The four chapters of Section I are rooted within reform recommendations that marked the last decade in North America emphasizing scientific practices in science teaching and learning. Even though the chapters are situated in the context of North America, they also have implications for science education in contexts outside of North America. The authors draw upon recommendations of the Framework for K-12 Science Education which provided the blueprint for developing the Next Generation Science Standards (National Research Council, 2012). Unlike previously published reform documents, the framework uses the term “scientific practices” instead of “science process” or “inquiry skills” in order to emphasize not only skills but also knowledge that is specific to each practice. These practices have been used by different researchers in various contexts in different places of the world, to design and implement teacher preparation programs, curriculum materials, and classroom interventions that emphasize the engagement of students in planning and carrying out investigations and constructing evidence-based explanations. As Zembal-Saul et al. (2013) argued,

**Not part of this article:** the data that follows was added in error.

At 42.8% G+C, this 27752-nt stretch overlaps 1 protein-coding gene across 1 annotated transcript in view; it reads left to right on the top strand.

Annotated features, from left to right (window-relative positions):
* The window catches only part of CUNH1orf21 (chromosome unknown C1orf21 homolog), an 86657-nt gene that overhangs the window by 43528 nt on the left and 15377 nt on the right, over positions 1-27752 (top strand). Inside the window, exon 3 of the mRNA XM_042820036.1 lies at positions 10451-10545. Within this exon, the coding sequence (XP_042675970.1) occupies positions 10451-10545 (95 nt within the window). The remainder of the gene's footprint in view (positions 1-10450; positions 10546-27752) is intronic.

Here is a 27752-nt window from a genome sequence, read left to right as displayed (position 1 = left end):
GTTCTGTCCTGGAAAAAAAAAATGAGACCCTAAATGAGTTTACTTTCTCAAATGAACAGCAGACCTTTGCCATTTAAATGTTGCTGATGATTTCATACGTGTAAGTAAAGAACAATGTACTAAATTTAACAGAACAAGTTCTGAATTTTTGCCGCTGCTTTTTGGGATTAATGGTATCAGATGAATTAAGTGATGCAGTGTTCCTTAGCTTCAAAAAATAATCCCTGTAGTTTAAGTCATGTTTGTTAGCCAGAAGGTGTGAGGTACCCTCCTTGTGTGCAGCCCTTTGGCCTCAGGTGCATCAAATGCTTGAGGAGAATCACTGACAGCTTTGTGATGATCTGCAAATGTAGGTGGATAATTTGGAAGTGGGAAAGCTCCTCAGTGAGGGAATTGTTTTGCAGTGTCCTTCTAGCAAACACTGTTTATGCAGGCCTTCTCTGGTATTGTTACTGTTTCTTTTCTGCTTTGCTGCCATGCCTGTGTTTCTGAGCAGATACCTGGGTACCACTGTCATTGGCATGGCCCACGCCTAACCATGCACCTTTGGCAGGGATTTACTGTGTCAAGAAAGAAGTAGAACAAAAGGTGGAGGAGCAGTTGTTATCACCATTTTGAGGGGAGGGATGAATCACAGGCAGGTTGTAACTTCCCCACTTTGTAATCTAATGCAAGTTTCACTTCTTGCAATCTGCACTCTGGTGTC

not only should students understand and be able to apply scientific ideas to explain natural phenomena but they should also be able to generate and evaluate scientific evidence, construct and debate evidence-based explanations, and participate productively in a community of science learners.(p. 17) Indeed, the current science education standards movement has renewed expectations for children on what to do, how to think, and how to engage 79in scientific practices. However, this amalgam of expectations brings challenges to contextualizing science instruction because the recommendations continue to require fundamental shifts in best practices for teaching and learning science. As a matter of fact, the recommendations create ambitious expectations for beginning elementary school teachers, especially when not all elementary school teachers have the ideal training, support or resources to enact science education reform. Hence, a question emerges: How can teachers translate these reform recommendations and the urgency for attention to the epistemic aspects of science into practice?